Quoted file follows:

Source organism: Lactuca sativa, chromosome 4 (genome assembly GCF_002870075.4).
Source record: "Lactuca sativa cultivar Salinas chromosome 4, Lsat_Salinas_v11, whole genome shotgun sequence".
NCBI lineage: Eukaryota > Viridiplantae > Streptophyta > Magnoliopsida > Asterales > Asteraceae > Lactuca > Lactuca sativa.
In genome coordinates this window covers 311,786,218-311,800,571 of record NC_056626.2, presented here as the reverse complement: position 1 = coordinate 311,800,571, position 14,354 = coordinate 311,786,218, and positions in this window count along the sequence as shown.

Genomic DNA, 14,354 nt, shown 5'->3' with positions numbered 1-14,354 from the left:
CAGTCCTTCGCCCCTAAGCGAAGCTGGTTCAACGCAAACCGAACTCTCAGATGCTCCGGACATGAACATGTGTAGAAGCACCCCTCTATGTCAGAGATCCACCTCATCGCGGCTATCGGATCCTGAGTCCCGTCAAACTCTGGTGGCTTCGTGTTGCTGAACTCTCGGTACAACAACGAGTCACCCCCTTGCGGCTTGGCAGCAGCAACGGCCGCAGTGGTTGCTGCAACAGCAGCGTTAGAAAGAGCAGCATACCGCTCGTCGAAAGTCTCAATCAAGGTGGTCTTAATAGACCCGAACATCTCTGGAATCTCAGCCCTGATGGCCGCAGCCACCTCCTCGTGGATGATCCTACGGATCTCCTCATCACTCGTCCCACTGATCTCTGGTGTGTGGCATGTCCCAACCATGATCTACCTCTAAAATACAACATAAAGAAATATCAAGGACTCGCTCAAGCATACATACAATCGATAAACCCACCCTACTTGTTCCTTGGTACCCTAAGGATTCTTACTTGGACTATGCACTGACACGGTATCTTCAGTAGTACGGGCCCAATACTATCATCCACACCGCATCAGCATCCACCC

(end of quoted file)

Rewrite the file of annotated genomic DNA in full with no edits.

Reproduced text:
Source organism: Lactuca sativa, chromosome 4 (genome assembly GCF_002870075.4).
Source record: "Lactuca sativa cultivar Salinas chromosome 4, Lsat_Salinas_v11, whole genome shotgun sequence".
NCBI lineage: Eukaryota > Viridiplantae > Streptophyta > Magnoliopsida > Asterales > Asteraceae > Lactuca > Lactuca sativa.
In genome coordinates this window covers 311,786,218-311,800,571 of record NC_056626.2, presented here as the reverse complement: position 1 = coordinate 311,800,571, position 14,354 = coordinate 311,786,218, and positions in this window count along the sequence as shown.

Genomic DNA, 14,354 nt, shown 5'->3' with positions numbered 1-14,354 from the left:
CAGTCCTTCGCCCCTAAGCGAAGCTGGTTCAACGCAAACCGAACTCTCAGATGCTCCGGACATGAACATGTGTAGAAGCACCCCTCTATGTCAGAGATCCACCTCATCGCGGCTATCGGATCCTGAGTCCCGTCAAACTCTGGTGGCTTCGTGTTGCTGAACTCTCGGTACAACAACGAGTCACCCCCTTGCGGCTTGGCAGCAGCAACGGCCGCAGTGGTTGCTGCAACAGCAGCGTTAGAAAGAGCAGCATACCGCTCGTCGAAAGTCTCAATCAAGGTGGTCTTAATAGACCCGAACATCTCTGGAATCTCAGCCCTGATGGCCGCAGCCACCTCCTCGTGGATGATCCTACGGATCTCCTCATCACTCGTCCCACTGATCTCTGGTGTGTGGCATGTCCCAACCATGATCTACCTCTAAAATACAACATAAAGAAATATCAAGGACTCGCTCAAGCATACATACAATCGATAAACCCACCCTACTTGTTCCTTGGTACCCTAAGGATTCTTACTTGGACTATGCACTGACACGGTATCTTCAGTAGTACGGGCCCAATACTATCATCCACACCGCATCAGCATCCACCC